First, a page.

I have pled with women and men in this church in recent months that what we need to nurture and cultivate here at Bethlehem over the next decades is sages — men and women who ripen with years into deeply sagacious people: wise, discerning, penetrating, deep lovers of people and deep knowers of human nature and God’s nature, who can see deeply into the tangle of sin and sacredness that perplexes the saints and threatens to undo us. If you run away from the study of sinful human nature — if you say, I don’t like to think about sin — then you run away from yourself, and you run away from wisdom, and, worst of all, you run away from the deepest kinds of love.
Knowing the nature of sin will help you cherish the gospel.
Third, probably the most important thing I would say, and the most firmly rooted in Romans 1:18, is that knowing the true condition of your heart and the nature of sin and the magnitude and justice of the wrath of God will cause you to understand the mighty gospel, and love it, and cherish it, and feast on it, and share it as never before. And this is crucial because this is the way the gospel saves believers. If you don’t understand the gospel, if you don’t cherish it and look to it and feed on it day after day, it won’t save you (see 1 Corinthians 15:1–3; Colossians 1:23). Knowing sin and wrath will help you do that.
For the Sake of the Gospel
This brings now to the beginning of Romans 1:18. Look at the connection between verses 17 and 18 (which the NIV inexcusably omits), namely, “for” or “because.” Verse 17: “[In the gospel] the righteousness of God is revealed from faith to faith; as it is written, ‘But the righteous shall live by faith.’ For the wrath of God is revealed from heaven against all ungodliness and unrighteousness of men who suppress the truth in unrighteousness.” Why does Paul introduce verse 18 with the word “for” or “because”?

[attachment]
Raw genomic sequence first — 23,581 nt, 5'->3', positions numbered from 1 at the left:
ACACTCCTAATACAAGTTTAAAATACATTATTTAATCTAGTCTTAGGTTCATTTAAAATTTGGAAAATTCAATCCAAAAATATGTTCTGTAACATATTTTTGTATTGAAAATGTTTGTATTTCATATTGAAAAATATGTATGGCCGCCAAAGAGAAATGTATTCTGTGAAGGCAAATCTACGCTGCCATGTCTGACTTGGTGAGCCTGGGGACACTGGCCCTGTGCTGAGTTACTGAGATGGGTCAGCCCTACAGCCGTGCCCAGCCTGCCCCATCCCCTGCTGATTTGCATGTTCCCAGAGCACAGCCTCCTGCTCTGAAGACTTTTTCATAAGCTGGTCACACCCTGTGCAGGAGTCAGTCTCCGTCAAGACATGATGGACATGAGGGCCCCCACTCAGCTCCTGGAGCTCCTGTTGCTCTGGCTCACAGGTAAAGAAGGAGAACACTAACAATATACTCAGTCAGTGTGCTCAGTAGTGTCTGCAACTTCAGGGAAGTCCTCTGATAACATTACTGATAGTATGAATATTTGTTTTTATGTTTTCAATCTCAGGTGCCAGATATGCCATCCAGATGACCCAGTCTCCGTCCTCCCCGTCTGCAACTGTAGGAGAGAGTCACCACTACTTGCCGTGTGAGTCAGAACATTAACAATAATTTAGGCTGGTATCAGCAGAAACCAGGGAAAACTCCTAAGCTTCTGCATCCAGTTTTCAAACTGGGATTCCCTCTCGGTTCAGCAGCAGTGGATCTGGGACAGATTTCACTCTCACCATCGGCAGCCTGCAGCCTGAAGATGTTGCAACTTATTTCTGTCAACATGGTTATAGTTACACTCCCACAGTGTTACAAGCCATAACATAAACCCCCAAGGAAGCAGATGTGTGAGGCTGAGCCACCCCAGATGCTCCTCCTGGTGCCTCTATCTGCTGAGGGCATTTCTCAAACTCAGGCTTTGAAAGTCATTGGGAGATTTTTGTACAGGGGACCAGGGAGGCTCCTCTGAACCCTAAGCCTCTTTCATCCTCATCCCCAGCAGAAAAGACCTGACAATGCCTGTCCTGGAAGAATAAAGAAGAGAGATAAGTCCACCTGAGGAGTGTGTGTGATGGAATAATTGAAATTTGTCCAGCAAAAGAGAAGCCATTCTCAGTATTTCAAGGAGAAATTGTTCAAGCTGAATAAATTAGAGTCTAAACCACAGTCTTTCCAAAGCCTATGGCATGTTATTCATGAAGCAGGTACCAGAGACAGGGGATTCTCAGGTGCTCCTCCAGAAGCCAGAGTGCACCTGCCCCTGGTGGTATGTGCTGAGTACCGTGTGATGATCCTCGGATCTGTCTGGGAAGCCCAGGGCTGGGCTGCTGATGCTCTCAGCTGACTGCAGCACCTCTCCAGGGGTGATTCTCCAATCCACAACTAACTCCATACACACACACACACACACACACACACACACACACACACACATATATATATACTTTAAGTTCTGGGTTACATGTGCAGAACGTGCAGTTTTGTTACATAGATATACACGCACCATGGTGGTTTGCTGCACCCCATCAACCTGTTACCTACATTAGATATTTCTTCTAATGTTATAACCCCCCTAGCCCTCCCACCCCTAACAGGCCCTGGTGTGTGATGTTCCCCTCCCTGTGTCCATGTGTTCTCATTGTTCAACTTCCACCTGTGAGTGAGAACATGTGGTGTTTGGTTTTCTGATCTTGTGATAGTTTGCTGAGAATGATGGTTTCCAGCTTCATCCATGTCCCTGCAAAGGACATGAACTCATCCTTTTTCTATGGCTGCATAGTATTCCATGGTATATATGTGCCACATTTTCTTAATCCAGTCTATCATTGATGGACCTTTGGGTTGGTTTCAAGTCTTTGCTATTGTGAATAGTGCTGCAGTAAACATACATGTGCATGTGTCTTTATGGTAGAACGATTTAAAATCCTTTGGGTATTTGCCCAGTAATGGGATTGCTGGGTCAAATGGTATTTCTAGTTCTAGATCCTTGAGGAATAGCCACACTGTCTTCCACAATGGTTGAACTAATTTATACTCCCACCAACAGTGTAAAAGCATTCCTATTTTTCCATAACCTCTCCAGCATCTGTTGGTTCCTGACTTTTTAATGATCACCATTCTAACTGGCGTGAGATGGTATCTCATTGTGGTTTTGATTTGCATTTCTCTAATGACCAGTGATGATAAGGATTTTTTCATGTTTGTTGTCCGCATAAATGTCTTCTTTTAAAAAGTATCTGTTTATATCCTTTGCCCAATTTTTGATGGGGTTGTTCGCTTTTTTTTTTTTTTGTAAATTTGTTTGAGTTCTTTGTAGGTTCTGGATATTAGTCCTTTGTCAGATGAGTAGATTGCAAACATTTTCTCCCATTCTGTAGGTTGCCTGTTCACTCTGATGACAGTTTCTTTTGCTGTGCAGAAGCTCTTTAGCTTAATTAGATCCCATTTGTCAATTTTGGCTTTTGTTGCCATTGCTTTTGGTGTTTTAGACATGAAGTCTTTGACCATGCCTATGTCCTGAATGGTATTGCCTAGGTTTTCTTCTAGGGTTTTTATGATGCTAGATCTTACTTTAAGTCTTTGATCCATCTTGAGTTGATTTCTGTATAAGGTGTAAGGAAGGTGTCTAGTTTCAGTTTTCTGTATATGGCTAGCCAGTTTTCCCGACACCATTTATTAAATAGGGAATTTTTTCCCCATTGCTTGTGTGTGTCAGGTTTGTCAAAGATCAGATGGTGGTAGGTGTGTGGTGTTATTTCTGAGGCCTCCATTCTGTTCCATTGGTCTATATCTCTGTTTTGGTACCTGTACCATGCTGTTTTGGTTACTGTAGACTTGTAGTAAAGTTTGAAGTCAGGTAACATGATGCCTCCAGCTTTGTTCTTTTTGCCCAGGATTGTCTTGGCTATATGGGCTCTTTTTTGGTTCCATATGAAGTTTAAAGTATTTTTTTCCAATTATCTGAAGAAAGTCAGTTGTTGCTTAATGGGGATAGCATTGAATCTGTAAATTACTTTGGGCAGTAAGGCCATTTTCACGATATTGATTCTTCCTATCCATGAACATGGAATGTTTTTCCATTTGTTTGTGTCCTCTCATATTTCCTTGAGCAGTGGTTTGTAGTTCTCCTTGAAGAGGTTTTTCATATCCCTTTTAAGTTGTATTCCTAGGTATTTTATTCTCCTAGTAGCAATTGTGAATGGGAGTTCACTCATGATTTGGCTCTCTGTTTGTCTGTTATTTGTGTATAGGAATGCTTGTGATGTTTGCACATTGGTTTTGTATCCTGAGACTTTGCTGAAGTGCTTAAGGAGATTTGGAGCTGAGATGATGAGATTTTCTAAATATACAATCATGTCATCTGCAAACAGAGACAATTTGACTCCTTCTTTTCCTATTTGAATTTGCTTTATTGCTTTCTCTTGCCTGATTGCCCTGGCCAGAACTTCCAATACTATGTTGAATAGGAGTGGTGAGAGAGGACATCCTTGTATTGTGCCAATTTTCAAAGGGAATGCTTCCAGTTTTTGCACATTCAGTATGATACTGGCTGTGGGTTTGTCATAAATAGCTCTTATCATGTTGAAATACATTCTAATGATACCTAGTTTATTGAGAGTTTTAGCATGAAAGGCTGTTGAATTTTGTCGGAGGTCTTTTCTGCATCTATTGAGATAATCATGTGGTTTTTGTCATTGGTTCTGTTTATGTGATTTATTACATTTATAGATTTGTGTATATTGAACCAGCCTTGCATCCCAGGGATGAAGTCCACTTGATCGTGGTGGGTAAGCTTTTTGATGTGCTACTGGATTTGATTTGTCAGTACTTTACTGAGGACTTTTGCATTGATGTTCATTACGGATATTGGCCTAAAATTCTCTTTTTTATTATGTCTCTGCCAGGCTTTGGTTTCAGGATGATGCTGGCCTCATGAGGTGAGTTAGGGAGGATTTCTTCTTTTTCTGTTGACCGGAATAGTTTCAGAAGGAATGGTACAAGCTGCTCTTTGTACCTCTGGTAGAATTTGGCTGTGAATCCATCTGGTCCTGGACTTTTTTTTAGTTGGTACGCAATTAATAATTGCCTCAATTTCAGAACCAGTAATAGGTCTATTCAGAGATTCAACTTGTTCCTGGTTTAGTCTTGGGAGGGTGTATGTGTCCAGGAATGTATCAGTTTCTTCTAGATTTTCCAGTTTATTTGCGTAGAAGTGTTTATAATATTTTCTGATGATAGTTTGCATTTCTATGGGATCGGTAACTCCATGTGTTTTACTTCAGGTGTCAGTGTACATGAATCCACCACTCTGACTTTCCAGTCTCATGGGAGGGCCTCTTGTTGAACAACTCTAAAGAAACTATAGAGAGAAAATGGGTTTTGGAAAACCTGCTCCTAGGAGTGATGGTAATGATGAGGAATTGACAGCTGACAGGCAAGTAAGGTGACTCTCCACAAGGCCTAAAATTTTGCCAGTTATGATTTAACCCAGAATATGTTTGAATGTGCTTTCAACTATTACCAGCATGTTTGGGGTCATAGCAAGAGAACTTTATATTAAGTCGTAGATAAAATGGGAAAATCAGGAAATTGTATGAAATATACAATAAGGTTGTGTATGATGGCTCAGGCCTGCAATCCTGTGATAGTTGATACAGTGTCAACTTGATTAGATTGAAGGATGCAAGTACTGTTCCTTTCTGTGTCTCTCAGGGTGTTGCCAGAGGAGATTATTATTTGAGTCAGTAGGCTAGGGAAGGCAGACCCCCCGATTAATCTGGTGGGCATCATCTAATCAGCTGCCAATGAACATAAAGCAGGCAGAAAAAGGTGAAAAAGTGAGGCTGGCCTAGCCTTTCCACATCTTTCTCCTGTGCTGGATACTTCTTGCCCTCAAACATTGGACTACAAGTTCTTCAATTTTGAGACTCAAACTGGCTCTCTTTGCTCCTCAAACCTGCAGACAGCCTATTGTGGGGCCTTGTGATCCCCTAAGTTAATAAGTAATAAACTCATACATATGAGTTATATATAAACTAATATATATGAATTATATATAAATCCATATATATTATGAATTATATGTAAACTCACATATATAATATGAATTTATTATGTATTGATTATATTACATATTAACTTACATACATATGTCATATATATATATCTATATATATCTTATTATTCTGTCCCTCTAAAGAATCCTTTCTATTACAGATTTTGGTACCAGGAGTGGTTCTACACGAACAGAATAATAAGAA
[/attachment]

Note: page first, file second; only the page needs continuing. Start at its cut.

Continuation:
He does this in order to show that everything he is going to say about sin is meant to support the gospel of verse 17. He does not mention the gospel for the sake of sin. He deals with sin for the sake of the gospel. Understanding sin is the foundation that upholds the preciousness of the gospel, not vice versa. His main aim is not to lead us from gospel to sin, but from sin to gospel. If you have been caught in a crime and are facing trial, and I say to you, “I have a letter here from the Hennepin County Court that they have dropped the charges against you, because you were guilty and liable to severe punishment,” what’s the point? The point of saying that you were guilty is to help you understand and cherish the good news that the charges are dropped. That’s the point of “for” at the beginning of verse 18.